Brilliant Venus, magnitude -4.4 in Capricorn, and sometimes confused for a UFO, is easy to spot as the bright white “evening Star” blazing in the southwest during and after twilight. She is climbing higher and higher in the sky and will reach peak altitude or “greatest eastern elongation” on January 12, when she reaches 47.1 degrees above the sun. In a telescope, it is a brilliant 60% illuminated gibbous disc. Both Mercury and Venus exhibit phases like the moon, since they are inner planets and we see varying degrees of their sunlit sides as they circle the sun.
Mars, magnitude +0.8 in Aquarius, glows in the south-southwest at dusk, 15 degrees upper left of Venus.

Jupiter, magnitude -1.9 in Virgo, rises around 1 AM and shines brightly high in the southeast by early dawn.

Saturn is lost deep in the glow of sunrise.

Uranus is shining at a borderline naked eye brightness of +5.8 in Pisces is high in the south after dark.

Faint Neptune shining at magnitude +7.9 in Aquarius is very near Mars in the south-southwest after dusk. They appear closest, only 0.2 degrees apart, on December 31st. Neptune will be above Mars that evening. Use a telescope at high power to try to discern its near 8th-magnitude disk, which will appear only slightly nonstellar.

This is a very rare chance to see the 8th planet, which usually is lost among the background stars.

3439 planets beyond our solar system have now been confirmed as of December 21, per NASA’s Exoplanet Archive

The Quadrantid Meteor Shower will occur overnight Sunday-Monday, January 3 & 4. This is an above average shower producing between 40 to 100 meteors per hour radiating from the constellation Bootes, in the area near the end of the handle of the Big Dipper and the head of Draco the Dragon.

This shower is a quirky shower in that it has a very narrow particle stream. Therefore, the peak time is only six hours long, and that peak varies each year. According the American Meteor Society, the 2017 peak will occur around 8 AM CST on January 4, which doesn’t help us much this year. Since the peak is six hours long, you should be able to bundle up and watch the first two or three hours in the predawn sky.

But, as with all things astronomical, one should look before the predicted time in case the timing should slip. That way even if the stream arrives earlier than the predicted time, you will see them as, they would still be zipping overhead and will appear longer in the cold sky. As Robert Lunsford of the American Meteor Society says “We haven’t got this one nailed down yet. It acts like it wants to.”

This shower favors the Northern Hemisphere because its radiant point, or the point where the meteors appear to originated in the sky, is so far north on the sky’s dome.

This shower is believed to be produced by dust grains from burnt out comet 2003 EH1, which may also be the remainder of comet c/1490 Y1, which was lost to history after a prominent meteor shower was observed in 1490, possibly due to the breakup of the comet.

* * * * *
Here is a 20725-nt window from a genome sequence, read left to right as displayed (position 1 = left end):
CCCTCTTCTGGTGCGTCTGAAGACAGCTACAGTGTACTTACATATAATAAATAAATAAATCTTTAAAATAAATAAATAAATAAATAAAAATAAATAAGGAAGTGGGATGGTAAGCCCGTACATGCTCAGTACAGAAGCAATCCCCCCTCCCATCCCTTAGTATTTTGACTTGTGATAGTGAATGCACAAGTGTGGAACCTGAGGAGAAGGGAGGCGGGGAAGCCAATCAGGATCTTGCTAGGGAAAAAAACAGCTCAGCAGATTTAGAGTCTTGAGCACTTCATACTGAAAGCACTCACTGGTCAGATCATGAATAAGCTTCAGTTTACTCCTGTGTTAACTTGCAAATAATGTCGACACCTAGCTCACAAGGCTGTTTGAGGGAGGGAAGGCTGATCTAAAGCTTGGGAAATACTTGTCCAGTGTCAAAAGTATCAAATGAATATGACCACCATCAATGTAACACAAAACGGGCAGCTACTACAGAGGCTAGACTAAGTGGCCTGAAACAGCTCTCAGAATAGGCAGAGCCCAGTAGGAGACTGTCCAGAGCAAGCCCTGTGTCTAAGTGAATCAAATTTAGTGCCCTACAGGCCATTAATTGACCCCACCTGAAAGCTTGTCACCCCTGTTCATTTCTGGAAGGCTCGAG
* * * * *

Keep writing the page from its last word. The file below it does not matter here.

The Quadrantid meteors take their name from an obsolete constellation, Quadrans Muralis, found in early 19th-century star atlases between Draco, Hercules, and Bootes.

The constellation Quadrans Muralis was removed, along with a few other constellations, from crowded sky maps in 1922 when the International Astronomical Union adopted the modern list of 88 officially-recognized constellations.

The first quarter moon will set shortly after midnight leaving fairly dark skies for what could be a good show. Best viewing will be from a dark location after midnight. Meteors will radiate from the constellation Bootes, but can appear anywhere in the sky.

Full Moon will occur Saturday January 12, 11:34 UTC 5:34 AM CST.

January’s Full Moon is “Wolf Moon” in Native American folklore. This was also called “Wulf-Monath” or “Wolf Month” by the Saxons, because at this full Moon packs of wolves howled in hunger outside of the villages.

It has also been called “Old Moon” and “Moon After Yule”.

New Moon will occur Saturday, January 28 at 00:07 UTC, or we being 6 hours behind UTC this time of year, at 6:07 PM CST on Friday, January 27, as the Moon will be located on the same side of the Earth as the Sun and will not be visible in the night sky.
This is the best time of the month to observe faint objects such as galaxies and star clusters because there is no moonlight to interfere.
The biggest astronomical event of 2017 will be a total solar eclipse which will occur on August 21 and will see will see the sun 92.54% obscured in Birmingham & 100% obscured in a broad coast to coast arc, which will be closest to us in central Tennessee.

This eclipse cut through the Florida Panhandle, but, had no visible effects in Birmingham, since it was cloudier than smoke from a witches cauldron that day.


This month’s meeting will be on January 10 at 7PM at the National Weather Service Forecast office at the Shelby County Airport.

If for some reason you cannot attend the meeting in person, you can still participate via telephone. The teleconference number is 1-877-951-0997 & and the participant code is 741083.

Hope to see you there!

Mark / WD4NYL
ALERT Newsletter

Mark’s Weatherlynx
Weather Resource Database

ALERT / National Weather Service Birmingham Coverage Area